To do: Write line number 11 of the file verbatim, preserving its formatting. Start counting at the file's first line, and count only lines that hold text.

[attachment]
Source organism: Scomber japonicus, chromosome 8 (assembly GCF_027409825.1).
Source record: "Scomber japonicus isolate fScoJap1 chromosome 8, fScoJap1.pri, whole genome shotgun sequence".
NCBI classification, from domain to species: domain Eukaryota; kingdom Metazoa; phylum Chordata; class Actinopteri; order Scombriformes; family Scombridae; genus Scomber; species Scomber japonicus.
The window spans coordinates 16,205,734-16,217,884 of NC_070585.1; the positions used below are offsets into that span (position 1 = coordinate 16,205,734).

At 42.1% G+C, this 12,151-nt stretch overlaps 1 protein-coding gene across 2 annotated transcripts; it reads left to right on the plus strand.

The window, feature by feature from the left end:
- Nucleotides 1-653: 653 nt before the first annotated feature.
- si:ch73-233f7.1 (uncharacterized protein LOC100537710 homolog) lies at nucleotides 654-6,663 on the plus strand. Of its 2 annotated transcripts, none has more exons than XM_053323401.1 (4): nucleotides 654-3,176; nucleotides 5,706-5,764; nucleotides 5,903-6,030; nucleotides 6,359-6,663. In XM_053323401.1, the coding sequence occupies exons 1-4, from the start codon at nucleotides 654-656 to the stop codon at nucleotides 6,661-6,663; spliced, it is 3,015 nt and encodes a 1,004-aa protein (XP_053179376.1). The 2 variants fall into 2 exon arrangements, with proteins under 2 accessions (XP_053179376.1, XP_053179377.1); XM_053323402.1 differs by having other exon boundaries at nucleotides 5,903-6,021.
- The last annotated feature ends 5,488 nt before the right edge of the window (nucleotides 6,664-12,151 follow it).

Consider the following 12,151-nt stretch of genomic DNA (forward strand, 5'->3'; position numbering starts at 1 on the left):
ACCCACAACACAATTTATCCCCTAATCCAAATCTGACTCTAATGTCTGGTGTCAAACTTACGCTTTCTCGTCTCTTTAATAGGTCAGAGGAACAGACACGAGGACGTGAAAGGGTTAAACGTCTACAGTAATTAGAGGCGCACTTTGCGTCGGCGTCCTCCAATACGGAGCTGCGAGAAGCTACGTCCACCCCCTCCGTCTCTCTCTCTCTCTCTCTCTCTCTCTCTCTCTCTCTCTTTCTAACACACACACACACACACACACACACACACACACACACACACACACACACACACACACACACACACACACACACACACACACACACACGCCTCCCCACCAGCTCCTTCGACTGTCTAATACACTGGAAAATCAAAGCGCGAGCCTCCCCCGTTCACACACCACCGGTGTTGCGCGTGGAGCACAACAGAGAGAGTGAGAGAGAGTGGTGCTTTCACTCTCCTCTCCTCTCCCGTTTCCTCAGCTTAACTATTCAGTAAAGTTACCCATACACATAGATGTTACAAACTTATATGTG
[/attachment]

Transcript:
ACCCACAACACAATTTATCCCCTAATCCAAATCTGACTCTAATGTCTGGTGTCAAACTTACGCTTTCTCGTCTCTTTAATAGGTCAGAGGAACAGACACGAGGACGTGAAAGGGTTAAACGTCTACAGTAATTAGAGGCGCACTTTGCGTCGGCGTCCTCCAATACGGAGCTGCGAGAAGCTACGTCCACCCCCTCCGTCTCTCTCTCTCTCTCTCTCTCTCTCTCTCTCTCTCTCTTTCTAACACACACACACACACACACACACACACACACACACACACACACACACACACACACACACACACACACACACACACACACACACACACGCCTCCCCACCAGCTCCTTCGACTGTCTAATACACTGGAAAATCAAAGCGCGAGCCTCCCCCGTTCACACACCACCGGTGTTGCGCGTGGAGCACAACAGAGAGAGTGAGAGAGAGTGGTGCTTTCACTCTCCTCTCCTCTCCCGTTTCCTCAGCTTAACTATTCAGTAAAGTTACCCATACACATAGATGTTACAAACTTATATGTG